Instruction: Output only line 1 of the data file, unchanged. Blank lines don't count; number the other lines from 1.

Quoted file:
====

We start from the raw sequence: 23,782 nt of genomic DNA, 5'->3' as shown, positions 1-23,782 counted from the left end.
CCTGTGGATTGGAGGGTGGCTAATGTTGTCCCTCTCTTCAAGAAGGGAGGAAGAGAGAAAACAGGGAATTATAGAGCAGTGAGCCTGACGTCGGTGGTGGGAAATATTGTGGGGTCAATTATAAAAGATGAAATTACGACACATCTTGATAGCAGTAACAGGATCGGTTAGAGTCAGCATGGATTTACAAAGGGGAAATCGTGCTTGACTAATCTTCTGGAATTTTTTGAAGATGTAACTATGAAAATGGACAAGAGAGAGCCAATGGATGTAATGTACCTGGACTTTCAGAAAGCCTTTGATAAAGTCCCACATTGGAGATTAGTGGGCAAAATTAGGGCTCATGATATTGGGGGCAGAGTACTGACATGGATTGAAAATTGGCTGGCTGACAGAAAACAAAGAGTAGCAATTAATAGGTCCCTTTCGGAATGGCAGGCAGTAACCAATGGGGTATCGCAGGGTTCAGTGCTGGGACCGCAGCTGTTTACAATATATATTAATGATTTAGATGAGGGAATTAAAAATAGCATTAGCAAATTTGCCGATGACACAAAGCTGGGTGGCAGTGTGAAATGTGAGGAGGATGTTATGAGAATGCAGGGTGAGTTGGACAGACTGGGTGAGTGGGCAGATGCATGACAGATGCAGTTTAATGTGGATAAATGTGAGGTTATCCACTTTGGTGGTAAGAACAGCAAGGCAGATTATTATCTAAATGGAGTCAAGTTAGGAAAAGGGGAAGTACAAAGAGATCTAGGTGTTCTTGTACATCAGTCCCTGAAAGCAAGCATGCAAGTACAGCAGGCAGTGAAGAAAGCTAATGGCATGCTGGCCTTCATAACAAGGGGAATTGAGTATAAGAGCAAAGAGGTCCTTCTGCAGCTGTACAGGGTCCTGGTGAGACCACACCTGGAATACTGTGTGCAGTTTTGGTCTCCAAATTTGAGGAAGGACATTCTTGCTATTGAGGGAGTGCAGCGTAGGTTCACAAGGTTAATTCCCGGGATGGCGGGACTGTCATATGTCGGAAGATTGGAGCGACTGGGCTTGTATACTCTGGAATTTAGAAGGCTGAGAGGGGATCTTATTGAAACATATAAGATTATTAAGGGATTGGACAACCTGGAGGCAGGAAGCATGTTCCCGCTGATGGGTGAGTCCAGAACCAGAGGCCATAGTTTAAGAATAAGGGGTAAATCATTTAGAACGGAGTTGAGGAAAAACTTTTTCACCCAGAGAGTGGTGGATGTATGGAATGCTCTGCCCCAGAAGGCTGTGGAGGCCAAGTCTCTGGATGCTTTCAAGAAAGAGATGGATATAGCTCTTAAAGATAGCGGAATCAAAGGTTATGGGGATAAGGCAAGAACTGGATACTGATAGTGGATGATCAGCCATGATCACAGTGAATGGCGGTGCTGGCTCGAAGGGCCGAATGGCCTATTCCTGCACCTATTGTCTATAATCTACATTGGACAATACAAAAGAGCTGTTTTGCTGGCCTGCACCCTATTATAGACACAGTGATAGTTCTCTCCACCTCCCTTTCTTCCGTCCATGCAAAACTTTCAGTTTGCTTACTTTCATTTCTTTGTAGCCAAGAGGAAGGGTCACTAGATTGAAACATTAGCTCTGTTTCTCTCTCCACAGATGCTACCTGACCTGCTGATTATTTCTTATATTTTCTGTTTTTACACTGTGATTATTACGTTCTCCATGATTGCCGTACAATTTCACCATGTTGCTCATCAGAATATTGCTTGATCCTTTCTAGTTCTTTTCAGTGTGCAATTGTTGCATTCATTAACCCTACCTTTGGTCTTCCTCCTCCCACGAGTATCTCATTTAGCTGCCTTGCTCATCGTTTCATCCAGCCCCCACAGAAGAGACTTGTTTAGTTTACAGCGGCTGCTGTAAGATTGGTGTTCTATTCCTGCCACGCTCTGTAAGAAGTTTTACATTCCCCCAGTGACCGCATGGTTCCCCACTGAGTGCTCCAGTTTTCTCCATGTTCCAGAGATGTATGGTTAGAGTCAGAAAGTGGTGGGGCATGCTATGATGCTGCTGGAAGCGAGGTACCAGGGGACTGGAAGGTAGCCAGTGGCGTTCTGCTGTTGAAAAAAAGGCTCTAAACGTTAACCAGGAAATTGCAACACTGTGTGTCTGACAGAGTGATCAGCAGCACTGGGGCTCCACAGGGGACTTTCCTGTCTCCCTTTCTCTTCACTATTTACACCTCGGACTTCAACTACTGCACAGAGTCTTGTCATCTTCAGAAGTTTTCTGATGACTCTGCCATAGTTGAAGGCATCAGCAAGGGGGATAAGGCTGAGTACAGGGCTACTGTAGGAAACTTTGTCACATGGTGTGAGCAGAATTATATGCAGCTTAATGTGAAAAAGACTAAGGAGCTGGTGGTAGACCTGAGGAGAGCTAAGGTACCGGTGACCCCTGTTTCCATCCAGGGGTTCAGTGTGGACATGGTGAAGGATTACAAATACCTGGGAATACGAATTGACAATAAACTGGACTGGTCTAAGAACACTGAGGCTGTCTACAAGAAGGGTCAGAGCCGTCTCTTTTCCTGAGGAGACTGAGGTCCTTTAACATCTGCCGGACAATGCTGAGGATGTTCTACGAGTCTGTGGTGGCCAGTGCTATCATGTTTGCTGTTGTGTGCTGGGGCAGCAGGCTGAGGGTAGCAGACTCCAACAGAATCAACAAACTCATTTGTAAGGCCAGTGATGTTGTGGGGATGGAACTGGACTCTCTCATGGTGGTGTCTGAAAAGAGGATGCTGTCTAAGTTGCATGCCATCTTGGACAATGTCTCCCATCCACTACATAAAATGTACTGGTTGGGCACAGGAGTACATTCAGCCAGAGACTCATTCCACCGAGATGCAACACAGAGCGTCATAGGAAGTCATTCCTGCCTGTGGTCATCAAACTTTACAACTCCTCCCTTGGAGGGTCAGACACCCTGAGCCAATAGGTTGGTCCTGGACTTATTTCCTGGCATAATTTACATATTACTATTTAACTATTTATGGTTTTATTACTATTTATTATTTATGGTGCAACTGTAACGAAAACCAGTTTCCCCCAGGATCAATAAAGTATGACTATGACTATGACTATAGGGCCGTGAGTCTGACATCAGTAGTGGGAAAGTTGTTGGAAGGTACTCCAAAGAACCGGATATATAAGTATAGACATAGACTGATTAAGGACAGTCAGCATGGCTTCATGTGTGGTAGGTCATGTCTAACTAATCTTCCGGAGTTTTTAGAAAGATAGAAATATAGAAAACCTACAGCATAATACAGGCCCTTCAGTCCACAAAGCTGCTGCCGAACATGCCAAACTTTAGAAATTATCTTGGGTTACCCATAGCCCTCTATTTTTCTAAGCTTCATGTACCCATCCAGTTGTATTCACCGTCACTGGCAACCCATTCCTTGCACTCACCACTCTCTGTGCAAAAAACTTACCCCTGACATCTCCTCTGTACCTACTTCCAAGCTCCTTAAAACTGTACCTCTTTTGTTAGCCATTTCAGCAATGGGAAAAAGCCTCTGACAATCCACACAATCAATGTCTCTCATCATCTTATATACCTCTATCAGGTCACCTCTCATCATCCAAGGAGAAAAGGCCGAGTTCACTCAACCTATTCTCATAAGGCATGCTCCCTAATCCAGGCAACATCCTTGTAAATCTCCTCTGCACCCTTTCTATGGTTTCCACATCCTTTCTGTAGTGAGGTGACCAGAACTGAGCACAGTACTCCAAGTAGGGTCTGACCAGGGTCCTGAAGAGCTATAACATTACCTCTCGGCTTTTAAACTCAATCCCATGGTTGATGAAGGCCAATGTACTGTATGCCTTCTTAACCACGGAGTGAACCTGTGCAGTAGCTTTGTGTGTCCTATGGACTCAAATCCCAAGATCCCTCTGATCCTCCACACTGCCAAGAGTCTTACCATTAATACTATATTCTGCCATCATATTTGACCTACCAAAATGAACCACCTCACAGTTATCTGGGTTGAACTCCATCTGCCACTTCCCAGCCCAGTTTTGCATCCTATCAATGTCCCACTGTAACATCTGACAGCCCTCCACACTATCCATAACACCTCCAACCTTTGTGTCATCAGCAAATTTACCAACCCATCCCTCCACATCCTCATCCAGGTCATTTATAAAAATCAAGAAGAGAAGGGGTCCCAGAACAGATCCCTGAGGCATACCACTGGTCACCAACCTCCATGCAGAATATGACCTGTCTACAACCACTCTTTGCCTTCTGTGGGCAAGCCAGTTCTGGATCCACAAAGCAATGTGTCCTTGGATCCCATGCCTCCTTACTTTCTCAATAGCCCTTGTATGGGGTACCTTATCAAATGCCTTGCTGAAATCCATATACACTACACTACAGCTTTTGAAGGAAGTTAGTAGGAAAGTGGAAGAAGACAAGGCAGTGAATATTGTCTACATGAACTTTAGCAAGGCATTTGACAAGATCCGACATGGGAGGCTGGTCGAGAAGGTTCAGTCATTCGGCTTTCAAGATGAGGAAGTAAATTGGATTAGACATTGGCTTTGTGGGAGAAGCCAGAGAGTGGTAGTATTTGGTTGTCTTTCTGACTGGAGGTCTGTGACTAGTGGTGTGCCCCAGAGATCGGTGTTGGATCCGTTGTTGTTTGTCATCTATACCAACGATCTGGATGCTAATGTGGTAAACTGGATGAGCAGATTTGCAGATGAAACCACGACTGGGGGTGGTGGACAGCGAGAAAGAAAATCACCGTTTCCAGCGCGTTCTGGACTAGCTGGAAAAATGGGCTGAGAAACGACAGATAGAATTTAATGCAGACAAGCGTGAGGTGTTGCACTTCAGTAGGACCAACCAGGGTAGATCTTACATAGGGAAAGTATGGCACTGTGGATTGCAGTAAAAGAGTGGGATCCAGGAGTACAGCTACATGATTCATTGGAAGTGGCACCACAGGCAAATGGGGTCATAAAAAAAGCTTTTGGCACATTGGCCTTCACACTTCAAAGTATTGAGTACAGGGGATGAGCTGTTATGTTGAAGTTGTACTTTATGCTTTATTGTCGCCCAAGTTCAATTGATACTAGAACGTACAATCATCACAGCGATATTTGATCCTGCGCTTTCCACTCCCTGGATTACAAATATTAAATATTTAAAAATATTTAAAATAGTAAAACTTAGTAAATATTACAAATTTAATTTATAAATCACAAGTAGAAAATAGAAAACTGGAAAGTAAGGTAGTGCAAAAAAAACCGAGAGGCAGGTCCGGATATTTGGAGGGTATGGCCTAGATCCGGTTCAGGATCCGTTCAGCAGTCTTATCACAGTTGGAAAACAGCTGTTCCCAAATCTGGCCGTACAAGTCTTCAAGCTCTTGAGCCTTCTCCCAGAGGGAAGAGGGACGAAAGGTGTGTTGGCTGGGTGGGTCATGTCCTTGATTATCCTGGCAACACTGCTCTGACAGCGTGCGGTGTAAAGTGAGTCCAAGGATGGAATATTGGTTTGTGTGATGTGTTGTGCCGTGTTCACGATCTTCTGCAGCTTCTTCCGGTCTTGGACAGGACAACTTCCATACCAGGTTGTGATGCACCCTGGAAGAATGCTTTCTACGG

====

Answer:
We start from the raw sequence: 23,782 nt of genomic DNA, 5'->3' as shown, positions 1-23,782 counted from the left end.